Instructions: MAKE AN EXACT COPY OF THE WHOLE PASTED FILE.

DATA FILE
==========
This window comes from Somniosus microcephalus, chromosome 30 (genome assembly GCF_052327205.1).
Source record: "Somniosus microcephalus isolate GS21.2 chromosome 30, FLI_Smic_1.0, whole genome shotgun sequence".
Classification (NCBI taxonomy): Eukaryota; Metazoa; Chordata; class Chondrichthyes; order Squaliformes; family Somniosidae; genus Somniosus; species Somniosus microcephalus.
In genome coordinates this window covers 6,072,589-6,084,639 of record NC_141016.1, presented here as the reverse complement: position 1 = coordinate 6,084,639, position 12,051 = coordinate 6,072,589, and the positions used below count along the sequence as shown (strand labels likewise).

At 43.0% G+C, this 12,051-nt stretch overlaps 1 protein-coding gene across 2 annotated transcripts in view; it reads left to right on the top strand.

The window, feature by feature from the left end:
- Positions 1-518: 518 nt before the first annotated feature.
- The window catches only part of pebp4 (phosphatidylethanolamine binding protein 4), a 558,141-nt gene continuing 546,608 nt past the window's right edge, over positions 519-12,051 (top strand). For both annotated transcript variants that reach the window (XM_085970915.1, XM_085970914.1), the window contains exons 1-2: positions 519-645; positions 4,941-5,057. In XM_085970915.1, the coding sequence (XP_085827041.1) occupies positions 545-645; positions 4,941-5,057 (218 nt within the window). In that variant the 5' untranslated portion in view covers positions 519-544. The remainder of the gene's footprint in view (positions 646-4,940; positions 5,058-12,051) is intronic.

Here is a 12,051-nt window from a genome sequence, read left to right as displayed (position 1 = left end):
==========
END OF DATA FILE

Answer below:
This window comes from Somniosus microcephalus, chromosome 30 (genome assembly GCF_052327205.1).
Source record: "Somniosus microcephalus isolate GS21.2 chromosome 30, FLI_Smic_1.0, whole genome shotgun sequence".
Classification (NCBI taxonomy): Eukaryota; Metazoa; Chordata; class Chondrichthyes; order Squaliformes; family Somniosidae; genus Somniosus; species Somniosus microcephalus.
In genome coordinates this window covers 6,072,589-6,084,639 of record NC_141016.1, presented here as the reverse complement: position 1 = coordinate 6,084,639, position 12,051 = coordinate 6,072,589, and the positions used below count along the sequence as shown (strand labels likewise).

At 43.0% G+C, this 12,051-nt stretch overlaps 1 protein-coding gene across 2 annotated transcripts in view; it reads left to right on the top strand.

The window, feature by feature from the left end:
- Positions 1-518: 518 nt before the first annotated feature.
- The window catches only part of pebp4 (phosphatidylethanolamine binding protein 4), a 558,141-nt gene continuing 546,608 nt past the window's right edge, over positions 519-12,051 (top strand). For both annotated transcript variants that reach the window (XM_085970915.1, XM_085970914.1), the window contains exons 1-2: positions 519-645; positions 4,941-5,057. In XM_085970915.1, the coding sequence (XP_085827041.1) occupies positions 545-645; positions 4,941-5,057 (218 nt within the window). In that variant the 5' untranslated portion in view covers positions 519-544. The remainder of the gene's footprint in view (positions 646-4,940; positions 5,058-12,051) is intronic.

Here is a 12,051-nt window from a genome sequence, read left to right as displayed (position 1 = left end):